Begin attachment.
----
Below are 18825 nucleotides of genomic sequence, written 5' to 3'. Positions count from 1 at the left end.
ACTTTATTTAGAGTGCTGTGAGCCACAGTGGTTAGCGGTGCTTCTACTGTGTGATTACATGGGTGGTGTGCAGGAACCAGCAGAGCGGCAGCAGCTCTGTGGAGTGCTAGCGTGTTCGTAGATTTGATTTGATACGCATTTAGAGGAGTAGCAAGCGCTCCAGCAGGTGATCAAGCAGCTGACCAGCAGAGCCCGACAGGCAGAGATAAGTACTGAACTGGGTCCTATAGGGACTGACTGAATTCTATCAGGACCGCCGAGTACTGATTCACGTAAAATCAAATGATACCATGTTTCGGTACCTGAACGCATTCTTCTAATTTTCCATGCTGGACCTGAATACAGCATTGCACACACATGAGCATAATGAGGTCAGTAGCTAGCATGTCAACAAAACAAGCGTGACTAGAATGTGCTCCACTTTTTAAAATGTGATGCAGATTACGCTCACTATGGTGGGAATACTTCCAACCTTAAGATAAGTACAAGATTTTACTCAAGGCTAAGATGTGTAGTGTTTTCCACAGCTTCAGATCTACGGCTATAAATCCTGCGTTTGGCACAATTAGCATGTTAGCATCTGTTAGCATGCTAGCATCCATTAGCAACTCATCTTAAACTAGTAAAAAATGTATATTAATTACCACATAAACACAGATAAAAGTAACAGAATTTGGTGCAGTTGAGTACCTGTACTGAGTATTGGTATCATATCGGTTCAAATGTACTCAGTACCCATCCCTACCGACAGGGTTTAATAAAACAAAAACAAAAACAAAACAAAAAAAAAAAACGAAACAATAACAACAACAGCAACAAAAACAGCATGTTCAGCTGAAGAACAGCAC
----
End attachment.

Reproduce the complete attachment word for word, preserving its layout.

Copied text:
Below are 18825 nucleotides of genomic sequence, written 5' to 3'. Positions count from 1 at the left end.
ACTTTATTTAGAGTGCTGTGAGCCACAGTGGTTAGCGGTGCTTCTACTGTGTGATTACATGGGTGGTGTGCAGGAACCAGCAGAGCGGCAGCAGCTCTGTGGAGTGCTAGCGTGTTCGTAGATTTGATTTGATACGCATTTAGAGGAGTAGCAAGCGCTCCAGCAGGTGATCAAGCAGCTGACCAGCAGAGCCCGACAGGCAGAGATAAGTACTGAACTGGGTCCTATAGGGACTGACTGAATTCTATCAGGACCGCCGAGTACTGATTCACGTAAAATCAAATGATACCATGTTTCGGTACCTGAACGCATTCTTCTAATTTTCCATGCTGGACCTGAATACAGCATTGCACACACATGAGCATAATGAGGTCAGTAGCTAGCATGTCAACAAAACAAGCGTGACTAGAATGTGCTCCACTTTTTAAAATGTGATGCAGATTACGCTCACTATGGTGGGAATACTTCCAACCTTAAGATAAGTACAAGATTTTACTCAAGGCTAAGATGTGTAGTGTTTTCCACAGCTTCAGATCTACGGCTATAAATCCTGCGTTTGGCACAATTAGCATGTTAGCATCTGTTAGCATGCTAGCATCCATTAGCAACTCATCTTAAACTAGTAAAAAATGTATATTAATTACCACATAAACACAGATAAAAGTAACAGAATTTGGTGCAGTTGAGTACCTGTACTGAGTATTGGTATCATATCGGTTCAAATGTACTCAGTACCCATCCCTACCGACAGGGTTTAATAAAACAAAAACAAAAACAAAACAAAAAAAAAAAACGAAACAATAACAACAACAGCAACAAAAACAGCATGTTCAGCTGAAGAACAGCAC